By dint of its cast (which includes an Oscar winner, a vampire baby mama, a superhero, and a cocksucker), Snow White and the Huntsman will probably rake in the most of any new movie. But is it worth seeing?

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Top 10 movies you need to see before the zombie apocalypse

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Attention! THIS IS NOT A DRILL! We are at zombie threat level red (as in oozing, dripping, blood red ... don't deny it, you clicked the photo link just like I did). So, what's a proactive citizen to do? Bar your doors, board up the windows, start rationing the Cheetos, and immediately overload your brrrraaaaaaaaiiiinnnn with these shambling, flesh-eating highlights (and lowlights) of undead cinema. And this is by no means a complete list. Use it as a jumping-off point to enrich your ongoing zombie education. WHAT YOU LEARN MAY SAVE YOUR LIFE.

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Vibrators! Aliens! Cops on the edge! New movies are here!

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As we all breathlessly count the days — nay, milliseconds — until the June 1 release of Piranha 3DD, there's still plenty to gnaw on this Memorial Day weekend. Chernobyl Diaries screens tonight (i.e., the night before it opens) which is usually not a great sign, but it's likely critic-proof anyway (even for me, someone who's not entirely opposed to the idea of a new genre: nuclear-meltdown-sploitation! Sit down, 1979's China Syndrome. This one's got screaming teens and spooky spooks!) Er, anyway ... check back tomorrow for my review of that one.

Meanwhile, apply your brain and/or sense of social justice while watching Michael Glawogger's final entry in his "globalization trilogy," Whores' Glory (Dennis Harvey's review here), or adjust your popcorn levels accordingly for these other recommends:

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Far from heaven

Michael Glawogger wraps up his 'globalization trilogy' with a look at the world's oldest profession

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Smalltown confidential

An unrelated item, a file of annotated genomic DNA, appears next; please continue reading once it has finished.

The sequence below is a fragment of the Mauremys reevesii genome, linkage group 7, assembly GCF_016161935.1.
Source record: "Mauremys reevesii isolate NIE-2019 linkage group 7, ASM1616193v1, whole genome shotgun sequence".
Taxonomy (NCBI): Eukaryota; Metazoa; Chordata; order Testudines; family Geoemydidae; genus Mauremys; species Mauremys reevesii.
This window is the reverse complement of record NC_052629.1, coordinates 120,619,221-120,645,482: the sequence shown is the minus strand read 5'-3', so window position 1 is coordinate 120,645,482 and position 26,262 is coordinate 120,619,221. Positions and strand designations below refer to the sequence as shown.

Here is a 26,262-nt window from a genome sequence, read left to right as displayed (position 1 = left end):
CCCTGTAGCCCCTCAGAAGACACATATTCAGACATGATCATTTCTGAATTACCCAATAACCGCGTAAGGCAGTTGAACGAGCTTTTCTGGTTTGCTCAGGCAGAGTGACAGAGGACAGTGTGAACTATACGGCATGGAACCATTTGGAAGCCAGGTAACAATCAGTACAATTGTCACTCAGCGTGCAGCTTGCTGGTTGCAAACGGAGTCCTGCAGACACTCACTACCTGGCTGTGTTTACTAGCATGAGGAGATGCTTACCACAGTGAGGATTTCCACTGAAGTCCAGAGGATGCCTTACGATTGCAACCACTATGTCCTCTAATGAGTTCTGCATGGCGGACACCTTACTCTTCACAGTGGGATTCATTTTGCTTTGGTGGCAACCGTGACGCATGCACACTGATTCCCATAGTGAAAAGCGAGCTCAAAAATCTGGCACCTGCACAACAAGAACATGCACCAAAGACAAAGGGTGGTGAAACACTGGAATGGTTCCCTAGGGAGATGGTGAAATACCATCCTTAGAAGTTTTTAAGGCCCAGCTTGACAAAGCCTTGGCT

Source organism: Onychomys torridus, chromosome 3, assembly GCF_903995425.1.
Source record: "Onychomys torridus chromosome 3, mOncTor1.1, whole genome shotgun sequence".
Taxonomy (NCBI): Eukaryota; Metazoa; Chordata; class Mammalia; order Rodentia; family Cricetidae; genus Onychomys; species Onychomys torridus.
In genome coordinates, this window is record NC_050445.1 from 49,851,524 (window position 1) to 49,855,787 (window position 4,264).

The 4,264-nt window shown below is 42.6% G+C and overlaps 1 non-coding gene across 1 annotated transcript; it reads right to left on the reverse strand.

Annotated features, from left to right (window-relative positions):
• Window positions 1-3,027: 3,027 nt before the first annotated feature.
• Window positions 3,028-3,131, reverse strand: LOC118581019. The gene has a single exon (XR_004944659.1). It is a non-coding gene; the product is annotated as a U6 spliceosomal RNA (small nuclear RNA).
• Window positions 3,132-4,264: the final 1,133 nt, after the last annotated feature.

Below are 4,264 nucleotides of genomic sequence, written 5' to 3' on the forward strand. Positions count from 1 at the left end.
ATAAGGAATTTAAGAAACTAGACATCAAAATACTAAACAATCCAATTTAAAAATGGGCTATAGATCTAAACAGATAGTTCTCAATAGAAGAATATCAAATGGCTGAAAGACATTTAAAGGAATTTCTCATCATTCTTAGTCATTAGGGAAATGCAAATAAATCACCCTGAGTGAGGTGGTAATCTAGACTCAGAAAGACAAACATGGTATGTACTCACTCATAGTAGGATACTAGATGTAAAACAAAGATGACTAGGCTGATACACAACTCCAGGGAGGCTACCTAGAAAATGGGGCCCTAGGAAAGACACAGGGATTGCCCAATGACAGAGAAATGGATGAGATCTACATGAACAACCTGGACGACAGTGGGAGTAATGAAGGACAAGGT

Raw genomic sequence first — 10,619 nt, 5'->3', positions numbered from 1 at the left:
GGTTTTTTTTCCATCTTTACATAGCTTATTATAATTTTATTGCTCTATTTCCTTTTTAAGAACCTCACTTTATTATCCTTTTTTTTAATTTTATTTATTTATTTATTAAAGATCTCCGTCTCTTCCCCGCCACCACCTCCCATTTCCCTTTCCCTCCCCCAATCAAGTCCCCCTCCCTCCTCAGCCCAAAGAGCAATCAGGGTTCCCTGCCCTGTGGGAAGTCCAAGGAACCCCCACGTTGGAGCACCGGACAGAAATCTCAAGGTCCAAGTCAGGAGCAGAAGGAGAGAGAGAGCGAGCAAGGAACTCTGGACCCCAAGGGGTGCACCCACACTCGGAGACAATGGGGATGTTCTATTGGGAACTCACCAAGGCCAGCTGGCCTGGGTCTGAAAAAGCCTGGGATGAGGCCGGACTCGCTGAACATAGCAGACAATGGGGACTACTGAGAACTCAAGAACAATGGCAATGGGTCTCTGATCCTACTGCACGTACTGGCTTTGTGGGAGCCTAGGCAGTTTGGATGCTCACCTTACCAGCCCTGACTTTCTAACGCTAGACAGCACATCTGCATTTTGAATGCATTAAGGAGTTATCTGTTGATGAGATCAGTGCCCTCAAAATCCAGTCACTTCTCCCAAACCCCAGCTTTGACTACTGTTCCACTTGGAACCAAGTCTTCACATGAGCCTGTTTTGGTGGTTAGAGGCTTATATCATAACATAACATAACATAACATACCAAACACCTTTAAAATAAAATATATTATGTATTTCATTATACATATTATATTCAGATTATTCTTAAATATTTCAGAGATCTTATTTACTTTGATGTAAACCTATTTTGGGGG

A true-crime tale inspires Richard Linklater's cheerful new black comedy

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arts@sfbg.com

FILM When trial locations are moved, it is generally because the crime is so notorious, or the local populace so riled, that it is not expected the plaintiff can avoid a hostile jury. It is seldom, if ever, moved for the precise opposite reasons: say, because a defendant is wildly popular and the person he's accused of murdering was considered "possibly the meanest woman in East Texas."Read more »

Battles without honor and humanity: this week's new movies

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While all the cool kids are at Cannes, us losers are stuck stateside to contemplate the two big Hollywood movies opening this week: Battleship, which stars Liam Neeson, the guy still smarting from his titular role in the reigning biggest flop of all time, and aliens (and has no chance of being the best movie based on a board game); and The Dictator (review below). Your choice is clear.

You could also feed your Jack Black obsession (already running red-hot with the new Tenacious D album, natch) with Richard Linklater's new comedy, Bernie (review here). You could expand your cinematic horizons at the San Francisco Cinematheque's third annual "Crossroads" festival. Or, while weeping over blogs detailing Cannes flicks you won't get to see until 2013, you could organize your summer movie plan of attack.

And, of course, feed your Sno-Cap habit with The Dictator and other top picks from the rest of this week's opening slate: